Bridging the Rift with South Korea

Anti-American feeling is at a record high and shows no signs of abating. What's needed is a calm attempt to work out some very real differences

By Mark L. Clifford

"Americans Not Welcome," read the sign in the window of a downtown Seoul shop during a series of anti-U.S. protests in the South Korean capital recently. It was truly a sign of changing times. Tens of thousands of Koreans turned out for the candlelight vigil in December protesting American military privileges on the peninsula. Some shredded the Stars and Stripes. Club owners have banned GIs as part of growing hostility toward the U.S. In return, some Washington politicians are talking about getting the 37,000 U.S. troops out of the South. Some Americans even want a boycott of South Korean goods.

Relations between Seoul and Washington have been frosty in the two years since President Bush took office. And they're not going to improve soon. Early on, Bush disavowed South Korean President Kim Dae Jung's policy of engagement with the North, making no secret of his visceral dislike of dictator Kim Jong Il.

North Korea was part of Bush's "axis of evil" in last year's State of the Union address. And he used the 2003 address to continue his attacks on North Korea's "Dear Leader." South Koreans, who think accommodation with the North is the only way forward, find Bush's approach abhorrent.


  The U.S.-South Korean alliance has a long history. But it's now in more serious trouble than it has ever been -- and a split may be inevitable. Before that happens, though, both sides need to step back, take some deep breaths, and figure out how to resolve their differences. It's time for some serious thinking -- and serious leadership.

The growing chasm can't be papered over any longer. A December poll of more than 38,000 people in 44 countries conducted by the Pew Research Center found that 44% of South Koreans view the U.S. unfavorably. Nearly three-quarters of Koreans don't believe that Bush's foreign policy considers others, and about the same percentage opposed the U.S.-led war on terrorism.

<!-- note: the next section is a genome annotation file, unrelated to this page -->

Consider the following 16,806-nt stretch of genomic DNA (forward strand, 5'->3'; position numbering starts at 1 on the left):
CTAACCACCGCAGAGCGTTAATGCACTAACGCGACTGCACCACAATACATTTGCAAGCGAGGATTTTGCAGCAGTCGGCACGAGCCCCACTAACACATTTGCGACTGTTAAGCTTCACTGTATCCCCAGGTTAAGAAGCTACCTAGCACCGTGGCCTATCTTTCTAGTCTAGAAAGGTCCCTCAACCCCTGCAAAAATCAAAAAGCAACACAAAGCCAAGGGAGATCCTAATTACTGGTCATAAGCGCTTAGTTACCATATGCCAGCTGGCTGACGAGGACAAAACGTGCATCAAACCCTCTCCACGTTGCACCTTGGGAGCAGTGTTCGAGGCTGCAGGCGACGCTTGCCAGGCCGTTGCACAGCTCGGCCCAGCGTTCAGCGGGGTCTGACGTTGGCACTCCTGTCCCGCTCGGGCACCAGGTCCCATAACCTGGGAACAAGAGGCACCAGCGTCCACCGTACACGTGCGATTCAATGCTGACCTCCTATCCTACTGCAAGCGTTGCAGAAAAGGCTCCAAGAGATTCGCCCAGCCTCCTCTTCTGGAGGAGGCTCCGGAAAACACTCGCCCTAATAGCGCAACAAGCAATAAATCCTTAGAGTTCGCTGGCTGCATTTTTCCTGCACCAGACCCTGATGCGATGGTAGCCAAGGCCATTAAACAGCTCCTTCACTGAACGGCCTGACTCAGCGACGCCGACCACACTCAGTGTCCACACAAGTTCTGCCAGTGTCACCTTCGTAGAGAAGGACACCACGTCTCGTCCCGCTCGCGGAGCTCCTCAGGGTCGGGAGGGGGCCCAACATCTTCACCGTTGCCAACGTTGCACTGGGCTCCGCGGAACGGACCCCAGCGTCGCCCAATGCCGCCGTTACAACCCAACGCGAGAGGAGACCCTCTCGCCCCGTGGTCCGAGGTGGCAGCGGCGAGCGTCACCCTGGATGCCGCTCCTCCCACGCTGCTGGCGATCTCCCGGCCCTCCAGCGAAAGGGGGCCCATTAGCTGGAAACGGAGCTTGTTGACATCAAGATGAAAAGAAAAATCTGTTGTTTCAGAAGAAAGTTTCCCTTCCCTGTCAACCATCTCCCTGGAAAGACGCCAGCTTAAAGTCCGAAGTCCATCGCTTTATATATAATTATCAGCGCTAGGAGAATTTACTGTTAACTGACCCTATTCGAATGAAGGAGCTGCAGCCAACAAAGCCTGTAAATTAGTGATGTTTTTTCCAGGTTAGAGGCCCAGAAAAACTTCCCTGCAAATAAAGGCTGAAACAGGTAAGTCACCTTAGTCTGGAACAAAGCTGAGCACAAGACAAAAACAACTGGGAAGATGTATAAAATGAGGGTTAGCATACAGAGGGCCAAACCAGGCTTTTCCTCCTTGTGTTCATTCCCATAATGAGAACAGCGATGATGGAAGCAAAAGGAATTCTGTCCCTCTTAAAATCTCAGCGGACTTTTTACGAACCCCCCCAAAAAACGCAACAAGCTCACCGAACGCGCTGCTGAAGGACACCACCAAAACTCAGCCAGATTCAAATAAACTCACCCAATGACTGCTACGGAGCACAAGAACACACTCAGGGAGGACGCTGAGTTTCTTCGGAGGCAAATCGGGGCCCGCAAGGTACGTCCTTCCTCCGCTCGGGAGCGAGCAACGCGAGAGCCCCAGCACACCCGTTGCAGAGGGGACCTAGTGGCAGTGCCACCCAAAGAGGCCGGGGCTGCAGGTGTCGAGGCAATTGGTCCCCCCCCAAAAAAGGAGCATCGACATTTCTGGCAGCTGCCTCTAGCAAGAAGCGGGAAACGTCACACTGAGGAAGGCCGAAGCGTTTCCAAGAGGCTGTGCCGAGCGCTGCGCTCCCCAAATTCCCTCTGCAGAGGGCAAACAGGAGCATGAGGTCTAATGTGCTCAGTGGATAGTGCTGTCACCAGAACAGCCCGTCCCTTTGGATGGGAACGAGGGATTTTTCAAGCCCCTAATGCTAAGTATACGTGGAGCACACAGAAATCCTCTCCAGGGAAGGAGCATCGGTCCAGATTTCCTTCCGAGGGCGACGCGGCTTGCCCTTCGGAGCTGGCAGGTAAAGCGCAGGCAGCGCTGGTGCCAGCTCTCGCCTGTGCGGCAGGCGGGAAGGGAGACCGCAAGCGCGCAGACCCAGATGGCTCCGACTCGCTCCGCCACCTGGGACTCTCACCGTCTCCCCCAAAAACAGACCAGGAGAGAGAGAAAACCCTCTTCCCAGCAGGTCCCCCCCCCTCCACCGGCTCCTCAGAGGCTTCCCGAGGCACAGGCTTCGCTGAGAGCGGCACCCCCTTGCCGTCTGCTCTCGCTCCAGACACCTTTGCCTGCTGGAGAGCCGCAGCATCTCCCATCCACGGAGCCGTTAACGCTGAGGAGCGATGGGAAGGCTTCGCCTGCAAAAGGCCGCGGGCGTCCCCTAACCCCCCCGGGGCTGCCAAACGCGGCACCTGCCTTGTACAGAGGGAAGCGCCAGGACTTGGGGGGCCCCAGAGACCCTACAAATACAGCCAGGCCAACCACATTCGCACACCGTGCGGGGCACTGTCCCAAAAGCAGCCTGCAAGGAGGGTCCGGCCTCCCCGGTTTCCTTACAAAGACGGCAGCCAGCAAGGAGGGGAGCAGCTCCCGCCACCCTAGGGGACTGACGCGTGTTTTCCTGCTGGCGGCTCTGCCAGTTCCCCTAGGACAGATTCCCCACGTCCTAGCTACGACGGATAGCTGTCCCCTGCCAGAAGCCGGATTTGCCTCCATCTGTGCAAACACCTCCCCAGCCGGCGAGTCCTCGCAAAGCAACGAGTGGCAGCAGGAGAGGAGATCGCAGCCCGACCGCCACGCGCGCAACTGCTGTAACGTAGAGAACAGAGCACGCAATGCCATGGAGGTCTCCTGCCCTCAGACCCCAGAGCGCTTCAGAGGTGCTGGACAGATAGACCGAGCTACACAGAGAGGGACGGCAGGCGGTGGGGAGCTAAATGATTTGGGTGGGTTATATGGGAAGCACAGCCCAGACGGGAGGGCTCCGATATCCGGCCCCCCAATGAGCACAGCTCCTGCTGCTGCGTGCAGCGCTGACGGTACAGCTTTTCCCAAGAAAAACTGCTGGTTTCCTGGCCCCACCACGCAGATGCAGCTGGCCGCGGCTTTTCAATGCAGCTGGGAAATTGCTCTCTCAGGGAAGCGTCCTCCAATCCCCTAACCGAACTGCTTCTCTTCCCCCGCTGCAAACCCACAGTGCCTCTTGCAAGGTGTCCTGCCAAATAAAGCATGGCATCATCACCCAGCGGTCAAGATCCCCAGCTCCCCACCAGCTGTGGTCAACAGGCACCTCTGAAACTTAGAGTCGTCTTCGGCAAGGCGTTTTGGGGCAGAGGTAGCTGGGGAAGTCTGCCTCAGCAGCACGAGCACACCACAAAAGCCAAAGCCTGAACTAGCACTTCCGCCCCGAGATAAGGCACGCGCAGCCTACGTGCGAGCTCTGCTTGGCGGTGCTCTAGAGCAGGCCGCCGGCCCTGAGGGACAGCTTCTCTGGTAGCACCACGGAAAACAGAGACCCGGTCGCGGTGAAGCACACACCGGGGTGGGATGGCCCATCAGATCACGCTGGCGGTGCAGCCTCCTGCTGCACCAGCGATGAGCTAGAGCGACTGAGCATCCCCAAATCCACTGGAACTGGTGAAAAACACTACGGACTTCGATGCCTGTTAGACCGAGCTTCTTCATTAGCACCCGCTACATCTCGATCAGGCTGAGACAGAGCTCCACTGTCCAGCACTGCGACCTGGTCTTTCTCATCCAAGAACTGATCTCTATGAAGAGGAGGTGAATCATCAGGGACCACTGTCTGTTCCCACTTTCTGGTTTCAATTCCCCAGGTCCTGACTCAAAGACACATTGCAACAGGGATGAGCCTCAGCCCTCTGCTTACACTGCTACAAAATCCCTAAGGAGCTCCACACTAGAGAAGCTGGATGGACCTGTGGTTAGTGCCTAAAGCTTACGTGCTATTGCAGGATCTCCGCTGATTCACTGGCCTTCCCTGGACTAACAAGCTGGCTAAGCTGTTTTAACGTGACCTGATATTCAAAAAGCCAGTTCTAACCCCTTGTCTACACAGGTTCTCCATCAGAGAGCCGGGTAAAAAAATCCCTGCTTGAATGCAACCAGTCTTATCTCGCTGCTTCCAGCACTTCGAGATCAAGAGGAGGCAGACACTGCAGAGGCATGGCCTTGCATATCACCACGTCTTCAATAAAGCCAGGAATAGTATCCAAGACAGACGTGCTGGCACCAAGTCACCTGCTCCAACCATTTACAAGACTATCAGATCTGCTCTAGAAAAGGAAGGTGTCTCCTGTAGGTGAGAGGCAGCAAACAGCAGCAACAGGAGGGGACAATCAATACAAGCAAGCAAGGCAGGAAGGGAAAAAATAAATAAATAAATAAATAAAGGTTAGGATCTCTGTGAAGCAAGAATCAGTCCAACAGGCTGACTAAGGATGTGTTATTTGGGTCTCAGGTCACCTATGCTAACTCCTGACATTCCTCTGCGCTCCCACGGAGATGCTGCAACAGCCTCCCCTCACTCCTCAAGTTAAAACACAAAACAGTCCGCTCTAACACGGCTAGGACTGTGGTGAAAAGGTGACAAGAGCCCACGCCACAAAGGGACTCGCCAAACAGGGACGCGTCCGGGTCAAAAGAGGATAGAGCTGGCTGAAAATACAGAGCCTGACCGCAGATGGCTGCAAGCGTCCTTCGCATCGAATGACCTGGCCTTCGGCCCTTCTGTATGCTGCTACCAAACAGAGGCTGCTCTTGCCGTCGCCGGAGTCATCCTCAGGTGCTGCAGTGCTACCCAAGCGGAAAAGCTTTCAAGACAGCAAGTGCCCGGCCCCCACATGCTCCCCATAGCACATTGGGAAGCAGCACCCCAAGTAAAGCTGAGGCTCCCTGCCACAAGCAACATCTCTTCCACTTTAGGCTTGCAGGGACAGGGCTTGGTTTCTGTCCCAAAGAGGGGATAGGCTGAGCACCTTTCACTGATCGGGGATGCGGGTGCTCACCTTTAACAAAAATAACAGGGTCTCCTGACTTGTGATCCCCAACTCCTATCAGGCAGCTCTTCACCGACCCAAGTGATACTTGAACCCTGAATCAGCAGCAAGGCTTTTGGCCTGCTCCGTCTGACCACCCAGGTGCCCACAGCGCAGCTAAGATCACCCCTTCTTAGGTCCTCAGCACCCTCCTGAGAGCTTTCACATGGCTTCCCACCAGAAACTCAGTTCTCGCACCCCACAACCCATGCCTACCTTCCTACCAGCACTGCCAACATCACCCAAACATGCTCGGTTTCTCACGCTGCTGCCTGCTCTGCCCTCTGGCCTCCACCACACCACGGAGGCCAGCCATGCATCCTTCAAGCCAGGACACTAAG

This was by far the most negative reaction of the 17 Asian and African counties where the question was asked. And it doesn't stop there. Nearly two-thirds (62%) of South Koreans think the spread of American ideas and customs is bad.


  Overall, the percentage of South Koreans holding a generally favorable view of the U.S. slipped to just 53% last year, vs. 58% two years earlier. By way of comparison, 61% of Russians polled view America favorably. This is a startling number for a country that the U.S. regards as a strategic stronghold in the Pacific.

So how to stop this downward spiral?

First, the two sides need to remember what they have in common. Most important, both are democracies. South Korea is a young democracy, but its radicals who were jailed a decade ago are now taking power, thanks to the sort of free and fair election process that the U.S. has long claimed to support. Indeed, in the Pew survey, 58% of those polled liked American ideas about democracy, while only 37% disliked them.

Both the U.S. and South Korea are integral parts of the global market economy. Both are big beneficiaries (albeit in very different ways) of globalization. The U.S. led the record International Monetary Fund bailout that earmarked $58 billion for the Korean economy at the end of 1997. Resented by Koreans at the time, that bailout and the reforms that followed have transformed their economy and made it far more competitive. By Mark L. Clifford